In our recent EDUCAUSE Review article, Phil and I defined personalized learning as a set of technology-supported practices that help undepersonalize teaching. The three general practices that we identified are as follows:
- Moving content broadcast out of the classroom: Even in relatively small classes, a lot of class time can be taken up with content broadcast such as lectures and announcements. Personalized learning strategies often try to move as much broadcast out of class time as possible in order to make room for more conversation. This strategy is sometimes called “flipping” because it is commonly accomplished by having the teacher record the lectures they would normally give in class and assign the lecture videos as homework, but it can be accomplished in other ways as well, for example with reading-based or problem-based course designs.
- Turning homework time into contact time: In a traditional class, much of the work that the students do is invisible to the teacher. For some aspects, such as homework problems, teachers can observe the results but are often severely limited by time constraints. In other cases, such as comprehension of assigned readings, the students’ work is invisible to the teacher and can be observed only indirectly and with significant effort. Personalized learning approaches often allow the teacher to observe the students’ work in digital products, so that there is more opportunity to coach students. Further, personalized learning often identifies meaningful trends in a student’s work and calls the attention of both teacher and student to those trends through analytics.
- Providing tutoring: Sometimes students get stuck in problem areas that don’t require help from a skilled human instructor. Although software isn’t good at teaching everything, it can be good at teaching some things. Personalized learning approaches can offload the tutoring for those topics to adaptive learning software that gives students interactive feedback while also turning the students’ work into contact time by making it observable to the teacher at a glance through analytics.
Personalized learning is a set of things that you do, not a set of things that you buy. Products can support or enable personalized learning practices, but they are not “personalized learning products.” And in fact, once you have products that support personalized learning practices, that’s actually when the hard work begins. OK, so you moved content broadcast out of the classroom. Now what are you going to do with class time? Students get some benefit from having course content that they can review multiple times at home, but most of the big gains typically come from the teacher reclaiming class time for more high-value direct and interactive work with the students.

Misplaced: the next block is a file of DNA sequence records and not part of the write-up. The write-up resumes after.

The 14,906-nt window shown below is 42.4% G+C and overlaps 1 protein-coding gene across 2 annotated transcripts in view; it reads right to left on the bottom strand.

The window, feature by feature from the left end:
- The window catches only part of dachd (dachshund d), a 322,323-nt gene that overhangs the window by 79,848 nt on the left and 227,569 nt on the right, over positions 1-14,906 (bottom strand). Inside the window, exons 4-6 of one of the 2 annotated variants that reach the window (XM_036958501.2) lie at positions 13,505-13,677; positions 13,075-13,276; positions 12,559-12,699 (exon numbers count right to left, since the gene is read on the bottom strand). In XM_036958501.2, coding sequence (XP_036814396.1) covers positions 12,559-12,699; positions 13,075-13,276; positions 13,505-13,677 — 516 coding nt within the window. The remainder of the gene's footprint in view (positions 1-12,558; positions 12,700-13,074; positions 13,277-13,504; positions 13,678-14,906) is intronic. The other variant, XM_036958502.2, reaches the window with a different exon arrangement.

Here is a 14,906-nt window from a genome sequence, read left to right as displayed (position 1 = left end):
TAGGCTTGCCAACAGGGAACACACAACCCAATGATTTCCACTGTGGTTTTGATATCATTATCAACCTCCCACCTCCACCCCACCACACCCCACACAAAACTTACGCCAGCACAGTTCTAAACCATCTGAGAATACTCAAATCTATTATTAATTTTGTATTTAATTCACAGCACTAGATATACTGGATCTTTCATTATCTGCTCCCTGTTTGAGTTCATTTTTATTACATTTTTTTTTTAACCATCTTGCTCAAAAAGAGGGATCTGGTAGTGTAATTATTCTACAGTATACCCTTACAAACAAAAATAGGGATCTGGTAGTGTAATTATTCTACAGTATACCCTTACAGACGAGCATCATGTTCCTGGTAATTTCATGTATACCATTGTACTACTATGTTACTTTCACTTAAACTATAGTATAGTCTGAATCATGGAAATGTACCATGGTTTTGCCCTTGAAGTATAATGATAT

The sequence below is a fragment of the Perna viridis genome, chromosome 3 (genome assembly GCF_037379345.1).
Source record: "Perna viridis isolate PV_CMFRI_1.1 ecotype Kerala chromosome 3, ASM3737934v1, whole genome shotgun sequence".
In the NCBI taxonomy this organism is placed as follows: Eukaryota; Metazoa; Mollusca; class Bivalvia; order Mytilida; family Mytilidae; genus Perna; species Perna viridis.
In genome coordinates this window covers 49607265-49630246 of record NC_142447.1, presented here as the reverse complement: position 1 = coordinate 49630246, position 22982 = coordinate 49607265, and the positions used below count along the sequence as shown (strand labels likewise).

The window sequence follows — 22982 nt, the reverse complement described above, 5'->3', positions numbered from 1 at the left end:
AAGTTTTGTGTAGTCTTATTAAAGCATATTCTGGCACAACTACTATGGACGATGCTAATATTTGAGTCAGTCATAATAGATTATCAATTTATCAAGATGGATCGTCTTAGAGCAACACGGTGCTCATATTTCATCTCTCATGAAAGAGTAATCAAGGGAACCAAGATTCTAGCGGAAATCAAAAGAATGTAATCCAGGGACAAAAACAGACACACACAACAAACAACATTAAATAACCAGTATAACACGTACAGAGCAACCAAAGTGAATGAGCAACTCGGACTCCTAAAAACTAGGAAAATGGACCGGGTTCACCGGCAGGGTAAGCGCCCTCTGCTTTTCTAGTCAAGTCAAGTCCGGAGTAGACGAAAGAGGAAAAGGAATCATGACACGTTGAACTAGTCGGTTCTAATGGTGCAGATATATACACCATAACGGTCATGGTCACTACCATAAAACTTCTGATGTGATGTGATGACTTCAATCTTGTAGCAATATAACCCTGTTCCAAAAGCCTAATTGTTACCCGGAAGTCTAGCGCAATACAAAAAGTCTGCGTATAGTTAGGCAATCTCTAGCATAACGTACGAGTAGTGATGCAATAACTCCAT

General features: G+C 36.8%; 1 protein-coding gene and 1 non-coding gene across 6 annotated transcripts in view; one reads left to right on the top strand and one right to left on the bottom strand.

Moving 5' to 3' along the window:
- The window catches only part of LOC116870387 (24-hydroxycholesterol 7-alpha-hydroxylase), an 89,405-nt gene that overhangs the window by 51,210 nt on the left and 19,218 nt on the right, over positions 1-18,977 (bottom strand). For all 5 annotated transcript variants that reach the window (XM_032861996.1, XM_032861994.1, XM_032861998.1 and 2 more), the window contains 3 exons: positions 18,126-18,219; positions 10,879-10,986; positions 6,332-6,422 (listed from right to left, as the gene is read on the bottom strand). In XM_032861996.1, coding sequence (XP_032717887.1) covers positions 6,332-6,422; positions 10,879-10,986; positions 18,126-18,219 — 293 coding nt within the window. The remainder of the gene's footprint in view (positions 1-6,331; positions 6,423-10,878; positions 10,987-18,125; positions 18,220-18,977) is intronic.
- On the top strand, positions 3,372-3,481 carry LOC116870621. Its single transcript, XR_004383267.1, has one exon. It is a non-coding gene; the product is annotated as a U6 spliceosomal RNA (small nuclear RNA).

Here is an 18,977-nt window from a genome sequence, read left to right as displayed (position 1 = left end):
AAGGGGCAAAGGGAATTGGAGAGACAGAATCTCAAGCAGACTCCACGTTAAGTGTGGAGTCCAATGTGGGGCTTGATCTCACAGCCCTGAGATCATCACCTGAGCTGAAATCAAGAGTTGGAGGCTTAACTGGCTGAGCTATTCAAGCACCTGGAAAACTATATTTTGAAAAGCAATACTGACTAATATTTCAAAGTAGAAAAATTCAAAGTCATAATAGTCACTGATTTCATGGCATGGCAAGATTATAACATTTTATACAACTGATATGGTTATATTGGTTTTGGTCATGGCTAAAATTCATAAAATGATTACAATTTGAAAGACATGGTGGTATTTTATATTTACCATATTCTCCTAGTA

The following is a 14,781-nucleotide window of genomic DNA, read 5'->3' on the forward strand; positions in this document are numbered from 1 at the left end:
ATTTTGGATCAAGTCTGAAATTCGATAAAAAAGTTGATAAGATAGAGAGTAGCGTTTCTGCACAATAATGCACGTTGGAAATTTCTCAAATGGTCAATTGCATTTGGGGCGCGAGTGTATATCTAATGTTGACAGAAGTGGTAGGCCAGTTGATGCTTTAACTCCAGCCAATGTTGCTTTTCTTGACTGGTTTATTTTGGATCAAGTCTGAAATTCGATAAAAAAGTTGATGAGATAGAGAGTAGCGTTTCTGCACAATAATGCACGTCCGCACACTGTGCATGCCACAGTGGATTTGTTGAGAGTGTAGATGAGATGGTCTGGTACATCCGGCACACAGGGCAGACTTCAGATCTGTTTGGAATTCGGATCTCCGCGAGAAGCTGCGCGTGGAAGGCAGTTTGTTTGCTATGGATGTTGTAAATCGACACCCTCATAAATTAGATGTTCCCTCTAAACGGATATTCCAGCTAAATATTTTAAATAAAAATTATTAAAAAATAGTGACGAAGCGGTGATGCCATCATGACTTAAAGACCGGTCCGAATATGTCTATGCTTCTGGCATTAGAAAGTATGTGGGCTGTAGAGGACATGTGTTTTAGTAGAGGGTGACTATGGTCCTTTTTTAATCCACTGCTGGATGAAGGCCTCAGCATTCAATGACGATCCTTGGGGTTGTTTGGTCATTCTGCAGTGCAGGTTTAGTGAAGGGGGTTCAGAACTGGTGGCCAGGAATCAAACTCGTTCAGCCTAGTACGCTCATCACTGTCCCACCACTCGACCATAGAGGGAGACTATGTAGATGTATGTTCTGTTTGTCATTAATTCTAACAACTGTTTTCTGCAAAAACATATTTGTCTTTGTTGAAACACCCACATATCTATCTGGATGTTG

On the other hand, adaptive learning is a label that applies to products. Further, adaptive learning products can support all of the practice areas of personalized learning. They enable teachers to move content broadcast outside of class time, they make homework time into contact time through analytics, and they provide some tutoring function. “Adaptive” tends to provoke a lot of discussion around the latter of the three practice areas. See the piece I wrote for the American Federation of Teachers if you want a primer on the strengths and limitations of adaptive learning products as tutors. But as often as not the first two capabilities, neither of which is dependent on adaptive algorithms, are the ones that enable the biggest gains in personalized learning teaching practices. “Courseware” is a set of products that, when designed well and used properly, can enable faculty to move content broadcast out of the classroom and make homework time content time. Adaptive courseware adds the tutoring element while also, if done well, increasing the value of that homework contact time by providing better feedback through more targeted analytics.